Books and Music at the Heart of Independent Publishing

David Bowie (1947–2016)

January 11, 2016 | by Faber Social

Tags: David Bowie, jon savage

Remembered by Jon Savage.

In case anyone cares to remember, the first couple of years of the 1970’s were something of a hard rock desert. It was all singer songwriters and shagged out hippie stylings, the revolution of 1966/67 grown tired. If you wanted louder faster harder it was not easy. In late 1971 and early 1972 it was a case of scrabbling around: the MC5’s “Back in the USA”, the Flamin’ Groovies’ “Teenage Head”, Alice Cooper’s “Love It To Death”, the Velvet Underground reissues written about so eloquently by Richard Williams in the Melody Maker. But what of Britain?

I used to haunt Ken Market, a rabbit warren of stalls and approaches to life situated just eastwards of the Barkers Building on Kensington High Street. One guy sold records there: he was training to be a lawyer and so was super sarcastic in the way that such people can be. I was riffling through the lps early in 1972 when I came across “Hunky Dory”: didn’t know much about David Bowie but I liked the cover and the feel. Seemed worth a punt. ‘Oh, he’s the new hype’ I was told with a sneer. So of course I bought it. Fuck you.

Bowie had just given a great interview in which he carefully positioned himself in contrast to the pop culture of the day. ‘I feel we’re all in a fucking dead industry that really relates to nothing anymore,’ he told Cream magazine; ‘the most important person in Europe and England today is Marc Bolan, not because of what he says but because he is the first person who has latched onto the energy of the young once again. He has got his dictatorships fixed up. He’s kind of neuter and he has that star quality. That is very important. Marc Bolan is the new angry young man. Marc Bolan has that angry young life. You can quote me on that. I also like Iggy Stooge and the Flaming Groovies. Rock should tart itself up a bit more, you know. People are scared of prostitution. There should be some real unabashed prostitution in this business.’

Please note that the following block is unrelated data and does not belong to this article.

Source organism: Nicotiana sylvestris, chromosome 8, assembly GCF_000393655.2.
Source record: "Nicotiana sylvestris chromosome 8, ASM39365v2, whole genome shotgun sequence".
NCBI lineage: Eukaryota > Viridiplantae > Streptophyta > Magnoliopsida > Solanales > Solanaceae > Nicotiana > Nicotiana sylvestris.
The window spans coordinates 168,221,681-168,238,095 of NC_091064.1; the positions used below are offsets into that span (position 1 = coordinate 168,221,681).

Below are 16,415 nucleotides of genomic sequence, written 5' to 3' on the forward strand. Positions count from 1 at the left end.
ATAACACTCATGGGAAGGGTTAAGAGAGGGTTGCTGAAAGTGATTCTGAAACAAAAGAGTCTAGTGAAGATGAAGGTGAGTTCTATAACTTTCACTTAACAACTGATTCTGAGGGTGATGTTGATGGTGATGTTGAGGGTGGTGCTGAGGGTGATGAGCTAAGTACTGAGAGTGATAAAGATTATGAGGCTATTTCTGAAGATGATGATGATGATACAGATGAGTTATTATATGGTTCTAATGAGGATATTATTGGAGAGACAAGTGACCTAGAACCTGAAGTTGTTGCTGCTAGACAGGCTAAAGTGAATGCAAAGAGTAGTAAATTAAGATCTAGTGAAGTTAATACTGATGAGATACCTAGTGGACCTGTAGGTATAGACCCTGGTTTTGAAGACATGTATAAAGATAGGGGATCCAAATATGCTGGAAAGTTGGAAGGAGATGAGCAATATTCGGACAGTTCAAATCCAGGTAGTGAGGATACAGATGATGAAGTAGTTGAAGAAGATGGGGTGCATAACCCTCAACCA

How to cut through the half-baked products of a dead industry? In January 1972, he was interviewed by Michael Watts of the Melody Maker, who wrote: ‘David’s present image is to come on like a swishy queen, a gorgeously effeminate boy. He’s as camp as a row of tents, with his limp hand and trolling vocabulary. “I’m gay,’ he says, ‘ and always have been, even when I was David Jones.’ But there’s a sly jollity about how he says it, a secret smile at the corners of his mouth’. That set the cat among the pigeons.

Well. I got home and played the record, searching for rockers. “Andy Warhol”, that’s great – like the laughter, good tune. But it was the legend next to track 4 side 2 that caught my eye: ‘SOME V.U., WHITE LIGHT RETURNED WITH THANKS’. OK, I’m there, and “Queen Bitch” was everything I could have ever wanted, from the camp scat introduction to the moment when Mick Ronson’s guitar slices through everything: all the ersatz country rock and fake maturity and even more, the conspiracy of silence about the person that I’m beginning to I realise that I am.

“Queen Bitch” is a clarion call for weirdos everywhere. It’s not just the sound and the camp lyrics – ‘She’s so swishy in her satin and tat/ In her frock coat and bipperty-bopperty hat’ – and the sense of immersion in a glamorous, deviant subculture, but the knife-edge sense of desperation. Can there a better line for that awful feeling than ‘and I’m phoning a cab ’cause my stomach feels small/ There’s a taste in my mouth and it’s no taste at all’. Mix in asides like ‘choo betcha’, ‘oh yeah’ and the general sense of glee, and something is changed forever.

It’s complex but shattering. Slowly the realisation: it’s actually OK to be gay. Wear this song as a badge of pride, along with the glitter eyeliner. Crank it up – along with Lou Reed’s “Vicious” – and annoy the Grateful Dead freaks. Don’t look back.

In “Queen Bitch” you can hear a door unlocking. Despite the best efforts of many, it has remained open. Thank you, David Bowie.